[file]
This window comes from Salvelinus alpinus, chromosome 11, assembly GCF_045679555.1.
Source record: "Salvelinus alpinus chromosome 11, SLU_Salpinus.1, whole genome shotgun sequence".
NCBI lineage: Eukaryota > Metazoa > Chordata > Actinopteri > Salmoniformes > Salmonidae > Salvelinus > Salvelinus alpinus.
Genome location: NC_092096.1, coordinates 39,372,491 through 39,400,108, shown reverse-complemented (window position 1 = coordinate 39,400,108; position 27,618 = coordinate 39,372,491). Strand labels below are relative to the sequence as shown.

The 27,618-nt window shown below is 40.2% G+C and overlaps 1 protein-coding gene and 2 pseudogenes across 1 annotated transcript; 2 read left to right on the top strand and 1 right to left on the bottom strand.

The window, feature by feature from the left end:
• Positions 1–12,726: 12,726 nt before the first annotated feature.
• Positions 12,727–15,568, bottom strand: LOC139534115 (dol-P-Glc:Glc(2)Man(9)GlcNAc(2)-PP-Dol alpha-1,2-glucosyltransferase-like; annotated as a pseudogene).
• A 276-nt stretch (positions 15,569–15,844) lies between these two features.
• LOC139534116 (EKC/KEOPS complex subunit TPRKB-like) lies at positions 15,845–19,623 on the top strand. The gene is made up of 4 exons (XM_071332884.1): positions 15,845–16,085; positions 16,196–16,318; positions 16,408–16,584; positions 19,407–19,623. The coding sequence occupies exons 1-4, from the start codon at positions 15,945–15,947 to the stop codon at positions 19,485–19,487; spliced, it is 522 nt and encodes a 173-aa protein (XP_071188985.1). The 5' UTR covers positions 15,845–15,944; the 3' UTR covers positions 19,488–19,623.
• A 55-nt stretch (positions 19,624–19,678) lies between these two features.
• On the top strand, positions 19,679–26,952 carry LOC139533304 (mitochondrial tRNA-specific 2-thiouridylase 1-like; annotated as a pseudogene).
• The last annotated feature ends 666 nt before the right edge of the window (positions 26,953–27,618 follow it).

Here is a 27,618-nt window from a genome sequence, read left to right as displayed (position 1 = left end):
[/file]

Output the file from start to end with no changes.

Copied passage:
This window comes from Salvelinus alpinus, chromosome 11, assembly GCF_045679555.1.
Source record: "Salvelinus alpinus chromosome 11, SLU_Salpinus.1, whole genome shotgun sequence".
NCBI lineage: Eukaryota > Metazoa > Chordata > Actinopteri > Salmoniformes > Salmonidae > Salvelinus > Salvelinus alpinus.
Genome location: NC_092096.1, coordinates 39,372,491 through 39,400,108, shown reverse-complemented (window position 1 = coordinate 39,400,108; position 27,618 = coordinate 39,372,491). Strand labels below are relative to the sequence as shown.

The 27,618-nt window shown below is 40.2% G+C and overlaps 1 protein-coding gene and 2 pseudogenes across 1 annotated transcript; 2 read left to right on the top strand and 1 right to left on the bottom strand.

The window, feature by feature from the left end:
• Positions 1–12,726: 12,726 nt before the first annotated feature.
• Positions 12,727–15,568, bottom strand: LOC139534115 (dol-P-Glc:Glc(2)Man(9)GlcNAc(2)-PP-Dol alpha-1,2-glucosyltransferase-like; annotated as a pseudogene).
• A 276-nt stretch (positions 15,569–15,844) lies between these two features.
• LOC139534116 (EKC/KEOPS complex subunit TPRKB-like) lies at positions 15,845–19,623 on the top strand. The gene is made up of 4 exons (XM_071332884.1): positions 15,845–16,085; positions 16,196–16,318; positions 16,408–16,584; positions 19,407–19,623. The coding sequence occupies exons 1-4, from the start codon at positions 15,945–15,947 to the stop codon at positions 19,485–19,487; spliced, it is 522 nt and encodes a 173-aa protein (XP_071188985.1). The 5' UTR covers positions 15,845–15,944; the 3' UTR covers positions 19,488–19,623.
• A 55-nt stretch (positions 19,624–19,678) lies between these two features.
• On the top strand, positions 19,679–26,952 carry LOC139533304 (mitochondrial tRNA-specific 2-thiouridylase 1-like; annotated as a pseudogene).
• The last annotated feature ends 666 nt before the right edge of the window (positions 26,953–27,618 follow it).

Here is a 27,618-nt window from a genome sequence, read left to right as displayed (position 1 = left end):